Property Settlement in the Family Court

Who can apply to the Family Court to finalise division of property after the breakdown of a marriage/relationship?

If parties were married, in same sex or heterosexual de facto relationship of at least two years (there are exceptions) and have separated after 1 December 2002 they can apply to the Family Court.

I have been in a de facto relationship of less than two years. Can I still make an application in the Family Court?

You may be able to if you can demonstrate that there is a child of the relationship or you have made substantial financial contribution and it is not fair to bar you from making an application in the Family Court just because the relationship is less than two years old.

Is there a time frame within which I have to apply to the Family Court?

Yes there are limitation periods.

Whether you  married or are in a de facto relationship you can apply for property settlement once you have separated. You do not have to be divorced before applying for property settlement, but note that if you get divorced, you have twelve months from the date of your divorce to file an application in the Court. If you were in a de fact relationship you have to apply to the Family Court within two years of separation.

Can I apply for property settlement after the limitation period has passed?

You can make an application but you need to obtain permission from the court to make an application out of time. You need to provide reasons why the application was not made on time and the court has discretion on whether to give you permission to commence proceedings or deny you the opportunity to commence property settlement after the expiration of the limitation period.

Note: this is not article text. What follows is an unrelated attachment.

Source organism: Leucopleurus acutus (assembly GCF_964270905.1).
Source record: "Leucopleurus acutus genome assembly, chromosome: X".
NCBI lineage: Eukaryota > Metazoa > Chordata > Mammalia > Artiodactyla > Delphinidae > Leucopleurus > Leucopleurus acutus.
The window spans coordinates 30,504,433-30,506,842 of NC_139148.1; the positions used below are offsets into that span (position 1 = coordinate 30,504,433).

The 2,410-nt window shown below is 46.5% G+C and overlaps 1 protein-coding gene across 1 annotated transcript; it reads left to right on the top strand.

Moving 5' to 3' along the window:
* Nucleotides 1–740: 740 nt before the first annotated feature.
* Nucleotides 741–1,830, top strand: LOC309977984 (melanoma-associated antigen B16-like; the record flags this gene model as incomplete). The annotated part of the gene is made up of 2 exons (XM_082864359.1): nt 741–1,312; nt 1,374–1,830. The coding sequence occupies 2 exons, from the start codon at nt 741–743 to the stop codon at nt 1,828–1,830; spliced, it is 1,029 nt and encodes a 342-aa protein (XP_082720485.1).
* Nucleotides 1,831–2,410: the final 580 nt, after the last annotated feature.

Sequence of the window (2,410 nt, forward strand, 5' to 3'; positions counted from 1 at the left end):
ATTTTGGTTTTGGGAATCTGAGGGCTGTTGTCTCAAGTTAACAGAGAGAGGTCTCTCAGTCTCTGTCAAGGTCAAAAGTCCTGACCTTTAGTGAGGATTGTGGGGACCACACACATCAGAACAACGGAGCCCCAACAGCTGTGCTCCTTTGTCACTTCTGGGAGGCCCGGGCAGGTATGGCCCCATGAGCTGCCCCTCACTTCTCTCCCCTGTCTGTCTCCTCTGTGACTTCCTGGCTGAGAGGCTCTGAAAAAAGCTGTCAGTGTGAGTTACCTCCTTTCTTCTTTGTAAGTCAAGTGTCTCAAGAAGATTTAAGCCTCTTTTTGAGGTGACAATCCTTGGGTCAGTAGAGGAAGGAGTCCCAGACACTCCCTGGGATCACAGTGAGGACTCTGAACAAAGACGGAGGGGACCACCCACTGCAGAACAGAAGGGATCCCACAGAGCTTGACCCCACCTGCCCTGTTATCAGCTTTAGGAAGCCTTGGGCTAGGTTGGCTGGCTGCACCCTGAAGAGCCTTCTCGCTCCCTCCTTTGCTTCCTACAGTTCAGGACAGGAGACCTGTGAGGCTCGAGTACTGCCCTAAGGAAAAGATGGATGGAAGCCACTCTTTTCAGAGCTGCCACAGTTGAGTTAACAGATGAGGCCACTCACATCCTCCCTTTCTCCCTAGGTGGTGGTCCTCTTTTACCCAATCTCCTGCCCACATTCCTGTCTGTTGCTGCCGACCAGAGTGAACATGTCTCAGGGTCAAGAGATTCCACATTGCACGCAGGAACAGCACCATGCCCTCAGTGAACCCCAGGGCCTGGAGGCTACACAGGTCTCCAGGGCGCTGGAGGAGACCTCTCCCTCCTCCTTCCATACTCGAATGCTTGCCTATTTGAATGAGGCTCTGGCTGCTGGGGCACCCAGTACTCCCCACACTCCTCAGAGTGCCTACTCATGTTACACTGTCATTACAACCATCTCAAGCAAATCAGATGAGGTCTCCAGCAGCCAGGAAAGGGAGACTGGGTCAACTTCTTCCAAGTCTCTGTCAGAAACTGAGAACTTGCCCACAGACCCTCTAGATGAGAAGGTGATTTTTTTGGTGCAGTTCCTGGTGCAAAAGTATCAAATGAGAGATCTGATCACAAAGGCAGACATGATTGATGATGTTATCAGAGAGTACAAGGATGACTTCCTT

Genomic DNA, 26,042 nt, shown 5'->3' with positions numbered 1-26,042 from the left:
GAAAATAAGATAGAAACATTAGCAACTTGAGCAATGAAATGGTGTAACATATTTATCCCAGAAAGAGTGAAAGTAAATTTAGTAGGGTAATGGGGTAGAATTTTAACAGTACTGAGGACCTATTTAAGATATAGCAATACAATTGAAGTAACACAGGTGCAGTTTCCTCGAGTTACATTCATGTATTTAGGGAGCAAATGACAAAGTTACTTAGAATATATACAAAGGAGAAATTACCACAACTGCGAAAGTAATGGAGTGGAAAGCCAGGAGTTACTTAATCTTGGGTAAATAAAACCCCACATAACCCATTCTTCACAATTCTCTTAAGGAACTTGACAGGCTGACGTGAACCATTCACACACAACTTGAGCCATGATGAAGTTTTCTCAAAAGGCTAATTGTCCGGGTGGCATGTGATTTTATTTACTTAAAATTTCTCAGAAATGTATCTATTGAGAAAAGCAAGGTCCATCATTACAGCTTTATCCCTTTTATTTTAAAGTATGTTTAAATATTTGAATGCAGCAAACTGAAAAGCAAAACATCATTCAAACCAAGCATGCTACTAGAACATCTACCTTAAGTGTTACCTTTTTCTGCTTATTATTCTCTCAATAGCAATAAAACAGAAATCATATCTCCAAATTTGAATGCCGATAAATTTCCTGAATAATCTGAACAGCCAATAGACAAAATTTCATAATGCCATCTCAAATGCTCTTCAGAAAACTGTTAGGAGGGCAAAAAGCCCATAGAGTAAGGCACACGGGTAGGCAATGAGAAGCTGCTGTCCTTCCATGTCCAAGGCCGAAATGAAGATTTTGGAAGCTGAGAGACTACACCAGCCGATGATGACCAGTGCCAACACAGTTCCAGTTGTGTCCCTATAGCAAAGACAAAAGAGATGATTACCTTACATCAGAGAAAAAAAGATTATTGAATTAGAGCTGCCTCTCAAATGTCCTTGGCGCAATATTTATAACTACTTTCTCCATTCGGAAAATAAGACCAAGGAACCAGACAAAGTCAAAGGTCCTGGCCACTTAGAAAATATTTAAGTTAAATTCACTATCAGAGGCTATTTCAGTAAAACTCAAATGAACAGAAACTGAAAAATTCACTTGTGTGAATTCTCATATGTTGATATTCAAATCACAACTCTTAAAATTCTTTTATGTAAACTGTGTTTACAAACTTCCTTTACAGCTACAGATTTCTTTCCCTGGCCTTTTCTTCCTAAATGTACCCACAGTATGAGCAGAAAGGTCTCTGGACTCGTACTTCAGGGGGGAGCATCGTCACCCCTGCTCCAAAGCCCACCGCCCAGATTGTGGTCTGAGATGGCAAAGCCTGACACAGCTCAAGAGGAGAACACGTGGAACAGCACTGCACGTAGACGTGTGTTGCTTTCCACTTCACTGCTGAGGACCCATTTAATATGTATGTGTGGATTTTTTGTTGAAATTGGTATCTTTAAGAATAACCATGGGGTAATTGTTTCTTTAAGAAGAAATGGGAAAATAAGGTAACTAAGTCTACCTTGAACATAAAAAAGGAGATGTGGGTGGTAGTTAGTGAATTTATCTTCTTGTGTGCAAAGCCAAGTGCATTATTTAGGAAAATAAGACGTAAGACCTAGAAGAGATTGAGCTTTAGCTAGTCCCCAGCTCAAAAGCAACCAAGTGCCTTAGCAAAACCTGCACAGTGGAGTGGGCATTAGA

How can I finalise property settlement?

If you and the other party can reach agreement, both of you can draft and file consent orders and complete a Form 11 for filing. In this way you avoid unnecessary legal cost of going to court.

You may decide to mediate to come to an agreement on how the assets are to be divided. If you reach agreement it is advisable to convert them into court orders.
If both of you cannot reach an agreement,  you may consider filing documents in the Court asking the Court to assist you in settling property matters.

How does the Court decide on the division of the assets of the marriage/relationship?

The Court will take into account a number of factors. The Court typically uses a four-step process to arrive at a decision. They are as follow:

  • Identify the asset pool of the parties;
  • Assess the contribution made by parties – financial, non financial and  contribution as homemaker and parent;
  • Identify the factors outlined in section 75(2) of the Family Law Act; and
  • Assess if the outcome obtained after taking all these factors are fair and just.

Can my spouse/partner and I come to an agreement and sign a contract without going to Court?

 You can but it is only by having Family Court orders that property settlement between parties is finalised.

 

At Peel Legal Barristers & Solicitors we can assist you to draft consent order or represent you in Family Court if you have commenced proceedings.

 

Peel Legal Barristers & Solicitors website provide general information only not legal advice. Each client’s situation is unique and it is advisable to obtain legal advice to suit your individual needs

As the information is general, you should not rely on the accuracy or usefulness of the information to your particular situation. No representations are made regarding the accuracy or otherwise of the courtesy information provided under our services headings. Please ensure you obtain detailed and considered legal and financial advice.